Herald: CAC: Stepping into a legal quagmire
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CAC: Stepping into a legal quagmire

11 Mar 2018 08:11am IST

Report by
VIBHA VERMA and JULIO D SILVA

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11 Mar 2018 08:11am IST

Report by
VIBHA VERMA and JULIO D SILVA

The formation of a Cabinet Advisory Committee in the absence of the CM is unprecedented and has evoked comment. The legal luminaries in the state have much to say and VIBHA VERMA and JULIO D SILVA spoke to several of them to get an idea

The formation of Cabinet Advisory Committee (CAC), perhaps for the first time in the history of Goa politics, has become the talk of the town with certain individuals questioning its legal sanctity. 

A week ago, ailing Chief Minister Manohar Parrikar constituted the three-member CAC comprising of Ramkrishna Dhavlikar, Vijai Sardesai and Francis D’Souza as a temporary arrangement to ensure state administration kept functioning despite his physical absence from the country. 

This new arrangement has triggered debate pan-Goa with legal experts having different opinions. Some concluded that Parrikar did  not appoint a minister in charge because he did not trust his colleagues. 

Noted lawyer Cleofato Coutinho is one among those who have raised this question. “There is no provision for a CAC under the Indian Constitution. The CAC is basically to advise the cabinet but this looks like an arrangement more to keep the allies happy or in good humour. They (ministers) will feel they are in the decision-making process,” he stated.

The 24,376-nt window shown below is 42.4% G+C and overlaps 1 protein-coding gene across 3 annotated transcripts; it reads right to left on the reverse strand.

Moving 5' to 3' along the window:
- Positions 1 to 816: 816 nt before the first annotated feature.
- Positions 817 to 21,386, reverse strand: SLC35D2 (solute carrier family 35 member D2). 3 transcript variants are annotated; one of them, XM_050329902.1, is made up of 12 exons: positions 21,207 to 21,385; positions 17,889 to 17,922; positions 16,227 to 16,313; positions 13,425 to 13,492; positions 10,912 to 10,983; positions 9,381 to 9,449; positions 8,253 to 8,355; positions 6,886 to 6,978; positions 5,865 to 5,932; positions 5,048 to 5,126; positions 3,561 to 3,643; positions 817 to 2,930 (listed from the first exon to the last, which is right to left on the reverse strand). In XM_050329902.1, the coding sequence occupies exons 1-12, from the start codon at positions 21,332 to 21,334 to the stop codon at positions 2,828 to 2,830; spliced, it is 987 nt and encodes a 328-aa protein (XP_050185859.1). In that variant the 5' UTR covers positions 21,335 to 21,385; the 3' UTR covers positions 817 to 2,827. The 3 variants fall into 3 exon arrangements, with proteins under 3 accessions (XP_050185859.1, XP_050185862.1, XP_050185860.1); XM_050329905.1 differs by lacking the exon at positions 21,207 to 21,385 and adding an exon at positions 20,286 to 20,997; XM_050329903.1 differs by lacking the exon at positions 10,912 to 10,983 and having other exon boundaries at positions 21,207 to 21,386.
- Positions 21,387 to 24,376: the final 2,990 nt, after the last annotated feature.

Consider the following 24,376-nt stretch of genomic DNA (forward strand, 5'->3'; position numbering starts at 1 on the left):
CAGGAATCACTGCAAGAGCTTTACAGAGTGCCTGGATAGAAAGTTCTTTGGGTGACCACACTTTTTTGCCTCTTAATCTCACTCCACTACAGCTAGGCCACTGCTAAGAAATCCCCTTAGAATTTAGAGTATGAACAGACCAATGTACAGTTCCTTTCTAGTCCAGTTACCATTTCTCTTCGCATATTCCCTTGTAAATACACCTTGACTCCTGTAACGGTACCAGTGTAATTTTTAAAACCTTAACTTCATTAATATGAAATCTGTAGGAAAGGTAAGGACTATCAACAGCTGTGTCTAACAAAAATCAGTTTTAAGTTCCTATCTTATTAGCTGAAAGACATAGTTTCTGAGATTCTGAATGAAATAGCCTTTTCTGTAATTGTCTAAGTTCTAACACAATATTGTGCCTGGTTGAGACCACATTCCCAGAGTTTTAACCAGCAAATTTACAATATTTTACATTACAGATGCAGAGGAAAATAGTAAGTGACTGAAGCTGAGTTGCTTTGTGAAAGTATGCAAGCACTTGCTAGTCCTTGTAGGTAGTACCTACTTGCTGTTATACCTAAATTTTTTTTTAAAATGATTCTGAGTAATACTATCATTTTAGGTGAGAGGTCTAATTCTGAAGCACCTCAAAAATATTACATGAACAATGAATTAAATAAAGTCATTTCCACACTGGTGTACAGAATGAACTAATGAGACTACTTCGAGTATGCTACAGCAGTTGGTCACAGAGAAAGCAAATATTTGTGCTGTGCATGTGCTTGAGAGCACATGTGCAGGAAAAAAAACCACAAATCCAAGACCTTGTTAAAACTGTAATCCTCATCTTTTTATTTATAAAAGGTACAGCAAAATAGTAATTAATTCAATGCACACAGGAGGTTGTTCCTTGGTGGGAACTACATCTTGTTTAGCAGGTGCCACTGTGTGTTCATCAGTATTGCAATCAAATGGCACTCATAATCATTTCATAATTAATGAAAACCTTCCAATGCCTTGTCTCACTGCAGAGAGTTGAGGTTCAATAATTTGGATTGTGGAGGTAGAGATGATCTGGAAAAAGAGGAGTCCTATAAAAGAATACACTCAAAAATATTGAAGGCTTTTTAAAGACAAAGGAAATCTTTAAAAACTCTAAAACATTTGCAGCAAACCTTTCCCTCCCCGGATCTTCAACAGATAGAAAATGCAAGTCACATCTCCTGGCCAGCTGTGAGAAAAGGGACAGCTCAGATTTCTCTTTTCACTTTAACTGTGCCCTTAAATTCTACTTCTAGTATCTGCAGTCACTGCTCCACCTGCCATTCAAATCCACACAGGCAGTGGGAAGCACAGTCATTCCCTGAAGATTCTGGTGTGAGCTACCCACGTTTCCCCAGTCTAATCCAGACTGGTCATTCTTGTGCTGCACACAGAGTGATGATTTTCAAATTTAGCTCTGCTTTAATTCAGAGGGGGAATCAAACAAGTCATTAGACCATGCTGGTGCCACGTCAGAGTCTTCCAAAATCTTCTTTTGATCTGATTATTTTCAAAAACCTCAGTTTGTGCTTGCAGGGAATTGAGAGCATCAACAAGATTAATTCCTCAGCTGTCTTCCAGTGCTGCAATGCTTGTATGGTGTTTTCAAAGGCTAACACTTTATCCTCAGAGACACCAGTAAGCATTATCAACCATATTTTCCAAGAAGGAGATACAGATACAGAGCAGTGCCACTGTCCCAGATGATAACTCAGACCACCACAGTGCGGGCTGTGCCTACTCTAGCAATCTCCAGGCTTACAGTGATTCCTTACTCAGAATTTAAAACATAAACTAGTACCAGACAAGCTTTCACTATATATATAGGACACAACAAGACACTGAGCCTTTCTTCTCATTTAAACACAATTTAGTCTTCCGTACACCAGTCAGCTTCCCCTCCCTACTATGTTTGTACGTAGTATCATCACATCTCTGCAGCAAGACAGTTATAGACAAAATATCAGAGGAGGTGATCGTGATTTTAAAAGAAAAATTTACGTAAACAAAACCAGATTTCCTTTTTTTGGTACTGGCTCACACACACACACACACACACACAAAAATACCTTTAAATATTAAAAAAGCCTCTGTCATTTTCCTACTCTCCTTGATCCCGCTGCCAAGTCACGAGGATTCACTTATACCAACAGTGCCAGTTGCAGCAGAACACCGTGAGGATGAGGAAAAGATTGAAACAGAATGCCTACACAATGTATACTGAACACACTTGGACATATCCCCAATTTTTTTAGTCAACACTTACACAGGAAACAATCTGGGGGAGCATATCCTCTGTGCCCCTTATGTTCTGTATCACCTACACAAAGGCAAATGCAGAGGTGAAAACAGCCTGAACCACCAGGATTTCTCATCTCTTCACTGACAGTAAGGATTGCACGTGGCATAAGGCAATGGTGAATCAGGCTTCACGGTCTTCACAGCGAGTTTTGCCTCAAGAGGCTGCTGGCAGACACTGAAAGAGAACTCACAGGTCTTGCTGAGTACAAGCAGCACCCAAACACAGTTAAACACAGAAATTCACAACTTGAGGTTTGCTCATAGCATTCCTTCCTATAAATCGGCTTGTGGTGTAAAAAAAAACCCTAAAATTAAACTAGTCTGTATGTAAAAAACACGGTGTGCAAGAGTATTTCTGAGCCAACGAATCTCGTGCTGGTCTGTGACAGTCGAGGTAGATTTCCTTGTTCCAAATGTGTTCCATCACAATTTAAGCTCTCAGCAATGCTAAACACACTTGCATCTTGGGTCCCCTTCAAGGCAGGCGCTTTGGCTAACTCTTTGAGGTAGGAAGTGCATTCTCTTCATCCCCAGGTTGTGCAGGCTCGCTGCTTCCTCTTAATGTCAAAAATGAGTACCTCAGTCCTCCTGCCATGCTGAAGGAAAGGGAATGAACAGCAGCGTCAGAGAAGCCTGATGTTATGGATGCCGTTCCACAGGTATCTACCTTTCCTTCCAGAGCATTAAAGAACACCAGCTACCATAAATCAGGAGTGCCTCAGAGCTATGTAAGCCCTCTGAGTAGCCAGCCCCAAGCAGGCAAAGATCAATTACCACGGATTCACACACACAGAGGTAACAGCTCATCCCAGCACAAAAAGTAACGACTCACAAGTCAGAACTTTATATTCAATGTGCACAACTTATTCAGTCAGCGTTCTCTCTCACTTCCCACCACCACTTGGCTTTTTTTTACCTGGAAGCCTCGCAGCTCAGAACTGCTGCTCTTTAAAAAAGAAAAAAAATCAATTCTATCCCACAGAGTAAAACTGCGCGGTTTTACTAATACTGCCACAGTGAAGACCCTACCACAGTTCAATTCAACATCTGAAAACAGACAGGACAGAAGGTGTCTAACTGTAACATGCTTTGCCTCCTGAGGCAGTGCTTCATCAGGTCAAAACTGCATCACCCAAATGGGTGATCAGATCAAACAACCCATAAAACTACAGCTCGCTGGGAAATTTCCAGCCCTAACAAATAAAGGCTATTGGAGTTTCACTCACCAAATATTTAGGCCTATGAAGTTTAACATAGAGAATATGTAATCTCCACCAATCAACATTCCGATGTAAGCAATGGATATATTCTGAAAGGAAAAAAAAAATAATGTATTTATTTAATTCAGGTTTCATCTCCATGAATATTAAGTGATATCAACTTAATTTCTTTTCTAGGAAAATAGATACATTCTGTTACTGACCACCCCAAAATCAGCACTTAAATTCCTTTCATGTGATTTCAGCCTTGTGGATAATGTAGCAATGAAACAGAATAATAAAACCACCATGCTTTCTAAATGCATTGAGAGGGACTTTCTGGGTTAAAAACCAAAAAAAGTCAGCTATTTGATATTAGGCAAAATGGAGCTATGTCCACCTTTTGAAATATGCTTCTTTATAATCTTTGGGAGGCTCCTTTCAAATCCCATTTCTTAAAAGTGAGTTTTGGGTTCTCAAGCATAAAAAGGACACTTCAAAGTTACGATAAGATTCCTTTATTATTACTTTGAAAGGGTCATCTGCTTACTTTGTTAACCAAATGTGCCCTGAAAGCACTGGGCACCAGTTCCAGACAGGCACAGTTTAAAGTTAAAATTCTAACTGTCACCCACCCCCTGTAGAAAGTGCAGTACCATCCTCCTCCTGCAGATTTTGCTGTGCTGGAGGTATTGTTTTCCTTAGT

To support his claim, the advocate cited example of former Finance Minister Pranab Mukherjee who while heading various ministerial groups had a CAC to advise the cabinet. This, Coutinho said was functioning under then Prime Minister Manmohan Singh and was meant to only advise the cabinet.  

He is backed by anther Counsel Yatish Naik who alleged this move had paralyzed the administration. “The constitutional guarantee as enshrined in our constitutional scheme and it   does not envisage such a committee. The charge of acting CM should have been handed over to somebody from amongst the cabinet colleagues by CM (Parrikar). But in doing this, the CM has plunged the state into administrative paralysis and utter chaos,” he remarked. 

Coutino went on to mention that a CM can continue even without portfolio as in the case of Delhi CM Arvind Kejriwal, and hinted that Parrikar should have followed the same footsteps. “The main portfolios are with CM (Parrikar) and this has created difficulty particularly in finance and mining sectors. If these portfolios were to be handed over to minister/s, the problem wouldn’t arise. He has retained the portfolios and not designated any minister to head the meetings or the cabinet in his absence. One can be CM without portfolios like Kejriwal, but for that you have to trust your colleagues,” he said.